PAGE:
The task force discussed several variations of a consumption tax on the users of electricity. Such a tax could be imposed as a "stand alone" tax or in conjunction with a corporate income tax. Representatives of lower cost electricity providers and of large users of electricity stated that the current apportionment of tax burden among the different categories of users (i.e., residential, commercial, industrial) is best maintained by assessing the consumption tax on the sales price of electricity.
Such a tax requires disclosure of potentially sensitive pricing information, and a competitive market may cause significant volatility in the price of electricity. Such volatility directly affects the amount of revenue collected under this method. The task force also noted that such a method potentially requires self-reporting by consumers. Representatives of residential users prefer to base the consumption tax on actual kilowatt hour (kWh) usage. which promotes conservation, is less subject to volatility, and protects proprietary pricing information.
However, a consumption tax based on actual kWh usage results in a shift in tax burden among the user categories and causes users of less expensive electricity to pay more in taxes. Representatives of municipal utilities objected to any form of consumption tax that is directly assessed against their customers. An end user consumption tax, according to a representative from the Municipal Electric Power Association of Virginia (MEPAV), exposes municipal utility customers to double taxation and creates the undesirable precedent of directly taxing municipal services. An acceptable alternative, according to MEPAV, is to impose a tax in such a way that allows municipalities to indirectly pay a tax as a component of either the wholesale purchase price of electricity or as a component of the price of the transmission services.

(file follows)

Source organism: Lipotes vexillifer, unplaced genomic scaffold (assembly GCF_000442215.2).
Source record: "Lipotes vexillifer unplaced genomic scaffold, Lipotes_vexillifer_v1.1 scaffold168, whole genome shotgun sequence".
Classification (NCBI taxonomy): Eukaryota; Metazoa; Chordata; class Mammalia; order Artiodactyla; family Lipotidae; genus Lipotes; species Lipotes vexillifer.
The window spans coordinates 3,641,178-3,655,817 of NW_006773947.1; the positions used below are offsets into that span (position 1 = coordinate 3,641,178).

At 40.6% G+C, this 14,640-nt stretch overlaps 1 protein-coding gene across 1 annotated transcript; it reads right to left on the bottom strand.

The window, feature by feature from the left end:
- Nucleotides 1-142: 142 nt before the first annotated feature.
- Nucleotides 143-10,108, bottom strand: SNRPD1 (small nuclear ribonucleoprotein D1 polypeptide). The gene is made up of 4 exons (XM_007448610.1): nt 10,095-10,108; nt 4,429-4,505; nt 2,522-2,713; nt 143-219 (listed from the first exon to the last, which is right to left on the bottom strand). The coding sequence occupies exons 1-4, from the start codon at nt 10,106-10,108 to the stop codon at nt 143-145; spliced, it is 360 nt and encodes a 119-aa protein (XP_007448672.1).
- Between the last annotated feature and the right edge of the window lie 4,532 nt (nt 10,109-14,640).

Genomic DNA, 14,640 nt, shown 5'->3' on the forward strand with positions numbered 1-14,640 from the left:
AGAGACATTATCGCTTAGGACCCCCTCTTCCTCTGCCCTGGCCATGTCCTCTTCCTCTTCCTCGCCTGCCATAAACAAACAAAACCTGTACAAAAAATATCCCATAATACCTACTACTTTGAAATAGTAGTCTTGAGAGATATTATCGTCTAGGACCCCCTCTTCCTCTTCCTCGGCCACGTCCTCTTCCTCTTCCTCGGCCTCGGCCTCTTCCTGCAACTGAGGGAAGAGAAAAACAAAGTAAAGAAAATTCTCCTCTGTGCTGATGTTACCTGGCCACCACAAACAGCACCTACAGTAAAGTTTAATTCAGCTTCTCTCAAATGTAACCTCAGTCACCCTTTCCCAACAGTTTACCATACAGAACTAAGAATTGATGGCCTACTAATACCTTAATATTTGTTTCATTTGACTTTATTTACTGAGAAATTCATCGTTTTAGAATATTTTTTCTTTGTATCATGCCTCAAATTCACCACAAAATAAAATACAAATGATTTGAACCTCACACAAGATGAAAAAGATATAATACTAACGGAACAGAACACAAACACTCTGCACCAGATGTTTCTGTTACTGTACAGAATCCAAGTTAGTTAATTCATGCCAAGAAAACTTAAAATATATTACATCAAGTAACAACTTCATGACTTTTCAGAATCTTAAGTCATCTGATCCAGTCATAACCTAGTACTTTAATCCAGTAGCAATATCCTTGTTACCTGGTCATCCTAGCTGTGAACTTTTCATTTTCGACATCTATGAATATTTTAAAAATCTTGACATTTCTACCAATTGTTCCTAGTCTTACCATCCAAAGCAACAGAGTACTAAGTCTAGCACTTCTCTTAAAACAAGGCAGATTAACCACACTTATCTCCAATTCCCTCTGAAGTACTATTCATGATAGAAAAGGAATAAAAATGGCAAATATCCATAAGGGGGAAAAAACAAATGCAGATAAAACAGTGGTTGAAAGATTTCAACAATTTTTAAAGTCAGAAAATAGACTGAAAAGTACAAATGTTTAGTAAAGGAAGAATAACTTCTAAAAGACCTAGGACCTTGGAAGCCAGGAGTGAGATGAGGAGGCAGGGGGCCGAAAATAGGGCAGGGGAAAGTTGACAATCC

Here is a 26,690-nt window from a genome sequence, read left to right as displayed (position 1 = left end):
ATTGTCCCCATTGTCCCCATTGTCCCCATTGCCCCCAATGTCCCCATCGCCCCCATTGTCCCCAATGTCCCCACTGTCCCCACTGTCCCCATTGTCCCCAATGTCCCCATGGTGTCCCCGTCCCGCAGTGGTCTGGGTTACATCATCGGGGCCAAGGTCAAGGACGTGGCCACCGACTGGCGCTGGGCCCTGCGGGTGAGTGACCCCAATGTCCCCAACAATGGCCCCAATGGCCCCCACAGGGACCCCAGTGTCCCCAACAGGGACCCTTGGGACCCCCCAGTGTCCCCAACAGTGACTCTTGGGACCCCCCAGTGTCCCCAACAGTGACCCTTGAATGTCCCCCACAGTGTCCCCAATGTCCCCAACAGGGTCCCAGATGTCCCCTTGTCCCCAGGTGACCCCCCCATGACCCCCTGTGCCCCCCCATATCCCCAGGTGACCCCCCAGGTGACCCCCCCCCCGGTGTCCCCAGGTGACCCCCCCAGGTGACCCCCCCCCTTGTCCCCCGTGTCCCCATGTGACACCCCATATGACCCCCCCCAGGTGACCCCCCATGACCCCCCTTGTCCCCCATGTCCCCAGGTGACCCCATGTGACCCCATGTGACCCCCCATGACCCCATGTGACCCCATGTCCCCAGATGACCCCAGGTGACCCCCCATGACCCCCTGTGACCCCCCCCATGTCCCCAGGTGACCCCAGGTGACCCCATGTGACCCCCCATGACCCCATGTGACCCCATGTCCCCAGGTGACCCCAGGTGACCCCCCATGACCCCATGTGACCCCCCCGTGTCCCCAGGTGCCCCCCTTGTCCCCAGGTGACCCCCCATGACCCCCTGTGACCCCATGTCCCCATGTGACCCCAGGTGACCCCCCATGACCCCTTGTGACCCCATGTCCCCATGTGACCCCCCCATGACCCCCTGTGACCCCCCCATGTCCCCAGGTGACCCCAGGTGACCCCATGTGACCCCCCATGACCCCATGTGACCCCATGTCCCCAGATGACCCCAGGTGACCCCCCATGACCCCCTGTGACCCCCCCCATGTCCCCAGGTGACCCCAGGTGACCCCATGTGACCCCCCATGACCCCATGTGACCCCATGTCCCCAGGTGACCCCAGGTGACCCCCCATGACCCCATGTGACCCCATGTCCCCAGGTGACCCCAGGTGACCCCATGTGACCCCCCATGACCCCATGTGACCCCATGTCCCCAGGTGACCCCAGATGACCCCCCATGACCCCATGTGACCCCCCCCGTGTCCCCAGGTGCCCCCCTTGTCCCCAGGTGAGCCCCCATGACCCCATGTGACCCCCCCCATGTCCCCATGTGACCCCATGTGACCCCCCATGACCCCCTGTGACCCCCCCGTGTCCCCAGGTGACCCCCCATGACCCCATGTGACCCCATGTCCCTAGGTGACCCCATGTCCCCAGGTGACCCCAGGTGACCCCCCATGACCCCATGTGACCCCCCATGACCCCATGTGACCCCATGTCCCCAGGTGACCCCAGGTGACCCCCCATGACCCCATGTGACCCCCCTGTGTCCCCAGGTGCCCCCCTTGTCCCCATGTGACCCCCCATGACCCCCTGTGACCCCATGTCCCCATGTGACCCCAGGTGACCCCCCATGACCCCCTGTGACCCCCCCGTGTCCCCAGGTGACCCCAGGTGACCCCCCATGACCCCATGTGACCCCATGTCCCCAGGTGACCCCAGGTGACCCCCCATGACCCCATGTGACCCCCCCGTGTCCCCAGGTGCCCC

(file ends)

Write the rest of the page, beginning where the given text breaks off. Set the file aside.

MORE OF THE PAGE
The Department of Taxation, at the request of the acting chairman of the task force, developed a tax scenario designed to assess consumers based on a kWh consumption basis while retaining the current distribution of tax among user categories through the use of "declining blocks." This proposal also imposes a corporate income tax on investor owned utilities and calls for a minimum tax based on gross receipts to be assessed if a threshold level of revenue is not raised. The proposal imposes the minimum tax on electric cooperatives because their nonprofit status precludes the payment of any corporate income tax.
Under such a scheme, all users of electricity pay the same rate for usage of electricity up to 2,500 kWh, then at a lesser rate for electricity usage between 2,501 and 50,000 kWh, and at an even lower rate for usage over 50,000 kWh. The "blocks" established for this method were determined to be rough estimates for the typical residential, commercial, and industrial users in the Commonwealth.
Future meetings of the task force will focus on the potential effect of the declining block proposal on electric cooperative and municipal utility customers. The Department of Taxation will provide further analysis on taxation issues surrounding federal, state, and local government entities. If the gross receipts tax is abolished, it is likely that these entities would not be subject to any consumption taxes.
The Honorable Jackson E. Reasor, Chairman
Legislative Services contact: Rob Omberg